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Canadian indigenous church possible by 2019, says primate

Posted on: September 21, 2017 7:29 AM
Randall Fairey, non-indigenous co-chair of the planning team for the recent national consultation on a self-determining indigenous Anglican church in Canada, signs a document pledging “solidarity with Indigenous Peoples in their quest for self-determination,” as Primate Fred Hiltz and National Indigenous Anglican Bishop Mark MacDonald look on.
Photo Credit: Anglican Video / Anglican Church of Canada
Related Categories: Abp Hiltz, ain, Bp Mark MacDonald, Canada, indigenous

[Anglican Journal, by Tali Folkins] The changes to church law needed to create a self-determining spiritual community for indigenous Canadian Anglicans could conceivably be made as early as 2019, says Archbishop Fred Hiltz, primate of the Anglican Church of Canada.

“By the time we get to General Synod 2019, I’m hopeful that there are some changes proposed for Canon XXII, or there’s some constitutional work that needs to be done to recognise the entity which will be the truly indigenous church within the Anglican Church of Canada,” Hiltz said in an interview with the Anglican Journal. “I can’t say it is, or it will [happen]. But I think it’s well within the range of possibility.”

Canon XXII, approved by General Synod in 2010, provides official recognition of “the structures through which the National Indigenous Ministry may be a self-determining community within the Anglican Church of Canada.”

In a presentation to Council of General Synod (CoGS) last June, National Indigenous Anglican Bishop Mark MacDonald said that one hurdle to be cleared for the creation of an indigenous church would be for General Synod to legislate Sacred Circle, the large decision-making body for indigenous Anglicans, as a self-determining body capable of setting its own rules.

Hiltz said he sensed a growing momentum for the establishment of an indigenous Anglican church both among indigenous and non-indigenous people at a national consultation session on indigenous Anglican self-determination held in Pinawa, Manitoba, last weekend.

Hiltz added, however, that an important part of the process was that it was “not being driven by a timeline.”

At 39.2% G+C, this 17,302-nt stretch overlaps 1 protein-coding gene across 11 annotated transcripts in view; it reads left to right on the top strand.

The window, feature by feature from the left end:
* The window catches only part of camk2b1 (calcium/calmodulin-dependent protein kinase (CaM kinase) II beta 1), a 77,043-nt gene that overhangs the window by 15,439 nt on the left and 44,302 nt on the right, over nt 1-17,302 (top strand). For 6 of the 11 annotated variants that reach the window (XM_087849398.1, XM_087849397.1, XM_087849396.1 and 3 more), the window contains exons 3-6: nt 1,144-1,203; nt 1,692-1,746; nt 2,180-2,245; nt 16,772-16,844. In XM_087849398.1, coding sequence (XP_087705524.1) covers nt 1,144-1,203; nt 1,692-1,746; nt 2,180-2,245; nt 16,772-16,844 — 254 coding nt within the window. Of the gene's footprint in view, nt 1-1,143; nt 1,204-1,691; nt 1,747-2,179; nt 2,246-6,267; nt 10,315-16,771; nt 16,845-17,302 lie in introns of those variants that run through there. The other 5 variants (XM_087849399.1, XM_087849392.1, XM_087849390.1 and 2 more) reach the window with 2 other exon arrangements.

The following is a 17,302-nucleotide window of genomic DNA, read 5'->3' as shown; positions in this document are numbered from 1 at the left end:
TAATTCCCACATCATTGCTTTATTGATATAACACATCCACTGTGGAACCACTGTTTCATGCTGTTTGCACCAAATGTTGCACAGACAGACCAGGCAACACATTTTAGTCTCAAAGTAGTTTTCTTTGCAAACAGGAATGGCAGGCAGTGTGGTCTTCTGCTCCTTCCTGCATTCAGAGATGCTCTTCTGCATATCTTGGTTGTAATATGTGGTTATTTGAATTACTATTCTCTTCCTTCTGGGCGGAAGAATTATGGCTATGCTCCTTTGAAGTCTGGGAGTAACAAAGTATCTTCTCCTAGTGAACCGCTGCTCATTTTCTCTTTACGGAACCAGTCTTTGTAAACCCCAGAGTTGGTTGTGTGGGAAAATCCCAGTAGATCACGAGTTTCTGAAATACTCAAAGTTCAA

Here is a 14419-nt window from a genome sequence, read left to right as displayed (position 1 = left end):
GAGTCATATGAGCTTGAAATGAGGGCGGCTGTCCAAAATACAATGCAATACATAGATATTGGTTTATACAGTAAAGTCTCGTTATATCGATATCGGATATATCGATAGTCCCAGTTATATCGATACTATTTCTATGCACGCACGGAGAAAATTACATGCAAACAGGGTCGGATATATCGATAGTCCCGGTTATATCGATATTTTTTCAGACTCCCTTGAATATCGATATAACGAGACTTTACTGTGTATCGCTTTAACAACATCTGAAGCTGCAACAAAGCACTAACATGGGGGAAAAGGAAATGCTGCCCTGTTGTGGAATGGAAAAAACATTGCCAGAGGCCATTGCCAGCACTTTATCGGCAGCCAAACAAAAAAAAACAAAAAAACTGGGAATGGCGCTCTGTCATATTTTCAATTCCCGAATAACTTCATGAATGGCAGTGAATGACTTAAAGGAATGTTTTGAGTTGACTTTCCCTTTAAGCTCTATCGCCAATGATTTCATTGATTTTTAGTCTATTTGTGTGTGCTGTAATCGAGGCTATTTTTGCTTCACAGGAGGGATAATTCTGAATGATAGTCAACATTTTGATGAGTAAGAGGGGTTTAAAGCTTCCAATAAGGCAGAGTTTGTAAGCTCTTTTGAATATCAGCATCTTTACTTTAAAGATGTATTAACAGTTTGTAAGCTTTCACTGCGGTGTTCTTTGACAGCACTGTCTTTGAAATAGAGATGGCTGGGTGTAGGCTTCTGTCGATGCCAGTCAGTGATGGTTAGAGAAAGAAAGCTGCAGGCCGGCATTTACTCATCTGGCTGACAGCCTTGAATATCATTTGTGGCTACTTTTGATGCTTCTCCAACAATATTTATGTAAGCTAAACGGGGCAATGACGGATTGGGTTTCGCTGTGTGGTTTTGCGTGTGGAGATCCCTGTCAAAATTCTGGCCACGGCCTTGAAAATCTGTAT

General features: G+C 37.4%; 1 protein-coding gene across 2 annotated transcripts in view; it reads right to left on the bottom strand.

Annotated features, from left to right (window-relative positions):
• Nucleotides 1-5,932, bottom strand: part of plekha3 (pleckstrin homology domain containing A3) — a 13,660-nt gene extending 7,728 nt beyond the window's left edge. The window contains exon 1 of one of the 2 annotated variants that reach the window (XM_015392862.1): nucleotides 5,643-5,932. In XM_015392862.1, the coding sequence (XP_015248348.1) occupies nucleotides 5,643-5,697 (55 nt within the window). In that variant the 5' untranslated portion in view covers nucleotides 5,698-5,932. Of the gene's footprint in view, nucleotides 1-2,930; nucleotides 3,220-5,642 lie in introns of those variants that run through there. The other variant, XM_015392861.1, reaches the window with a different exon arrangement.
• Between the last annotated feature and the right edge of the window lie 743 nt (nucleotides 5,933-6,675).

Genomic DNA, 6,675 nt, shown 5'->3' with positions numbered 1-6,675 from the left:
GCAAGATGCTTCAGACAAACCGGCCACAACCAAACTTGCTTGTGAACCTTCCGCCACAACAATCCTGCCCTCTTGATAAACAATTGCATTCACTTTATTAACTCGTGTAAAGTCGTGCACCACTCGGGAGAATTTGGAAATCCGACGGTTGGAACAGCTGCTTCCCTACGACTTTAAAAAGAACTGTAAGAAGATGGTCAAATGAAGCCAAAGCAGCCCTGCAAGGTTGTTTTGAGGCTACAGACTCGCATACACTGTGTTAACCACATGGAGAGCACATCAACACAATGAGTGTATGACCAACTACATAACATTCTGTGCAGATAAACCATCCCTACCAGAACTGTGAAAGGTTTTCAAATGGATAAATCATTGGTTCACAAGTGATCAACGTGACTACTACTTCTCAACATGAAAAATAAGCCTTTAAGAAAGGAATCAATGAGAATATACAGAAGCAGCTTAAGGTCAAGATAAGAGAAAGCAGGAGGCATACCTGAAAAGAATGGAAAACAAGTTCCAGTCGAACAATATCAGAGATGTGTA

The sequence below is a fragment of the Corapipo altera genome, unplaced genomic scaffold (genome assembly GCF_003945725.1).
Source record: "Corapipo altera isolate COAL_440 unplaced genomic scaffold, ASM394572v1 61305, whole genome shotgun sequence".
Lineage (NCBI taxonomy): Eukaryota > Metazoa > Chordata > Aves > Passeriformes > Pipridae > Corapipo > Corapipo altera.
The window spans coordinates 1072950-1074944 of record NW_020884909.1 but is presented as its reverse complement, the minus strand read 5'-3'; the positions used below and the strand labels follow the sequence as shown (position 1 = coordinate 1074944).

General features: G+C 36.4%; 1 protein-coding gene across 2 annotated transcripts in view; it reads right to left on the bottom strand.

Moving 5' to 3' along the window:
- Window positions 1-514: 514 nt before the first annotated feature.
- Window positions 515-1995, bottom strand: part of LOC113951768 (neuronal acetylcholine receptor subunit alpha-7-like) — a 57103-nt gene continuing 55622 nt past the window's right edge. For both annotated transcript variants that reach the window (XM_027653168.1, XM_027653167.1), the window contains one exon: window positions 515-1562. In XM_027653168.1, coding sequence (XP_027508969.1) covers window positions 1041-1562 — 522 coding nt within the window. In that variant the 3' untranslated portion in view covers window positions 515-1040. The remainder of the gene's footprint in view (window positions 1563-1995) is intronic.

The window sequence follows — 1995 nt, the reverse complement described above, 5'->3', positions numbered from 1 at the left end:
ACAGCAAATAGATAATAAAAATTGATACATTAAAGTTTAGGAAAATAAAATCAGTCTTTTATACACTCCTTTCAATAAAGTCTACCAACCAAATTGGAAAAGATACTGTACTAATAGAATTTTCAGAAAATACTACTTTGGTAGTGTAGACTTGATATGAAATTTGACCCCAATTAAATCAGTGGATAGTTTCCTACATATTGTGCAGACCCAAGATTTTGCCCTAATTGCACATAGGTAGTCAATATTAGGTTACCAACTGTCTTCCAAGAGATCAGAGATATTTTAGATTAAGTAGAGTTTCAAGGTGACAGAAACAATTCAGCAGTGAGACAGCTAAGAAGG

For his part, MacDonald said it’s still too early to be able to predict when an indigenous church will be formally established. But he said he and other indigenous participants were very pleased with the meeting’s outcome, which he saw as a commitment on the part of the church “to receive the self-determination of indigenous people in the Anglican Church of Canada” – something he said hadn’t been explicitly affirmed since the 1994 Covenant.

In 1994, Canadian indigenous Anglican leaders made a covenant to work toward a self-determining indigenous church. General Synod’s eventual ratification of the covenant led to the creation of structures such as the National Indigenous Anglican Bishop, Sacred Circle and the Anglican Council of Indigenous Peoples (ACIP), which guides indigenous ministry in the church.

A statement drafted by Hiltz and released September 17 reaffirms the idea of a self-determining indigenous church, but does not mention timelines.

“With eyes wide open we are looking to the future with great hope and we hereby renew our commitment to The Covenant of 1994 and the vision of a truly indigenous Anglican Church,” it reads. “We commit ourselves to all the work necessary to bring this vision to its full flowering.”

The statement, which concludes with a pledge of “solidarity with indigenous peoples in their quest for self-determination,” was also signed by participants on the final day of the consultation.

  • Read the fuller in-depth report on the Anglican Journal website.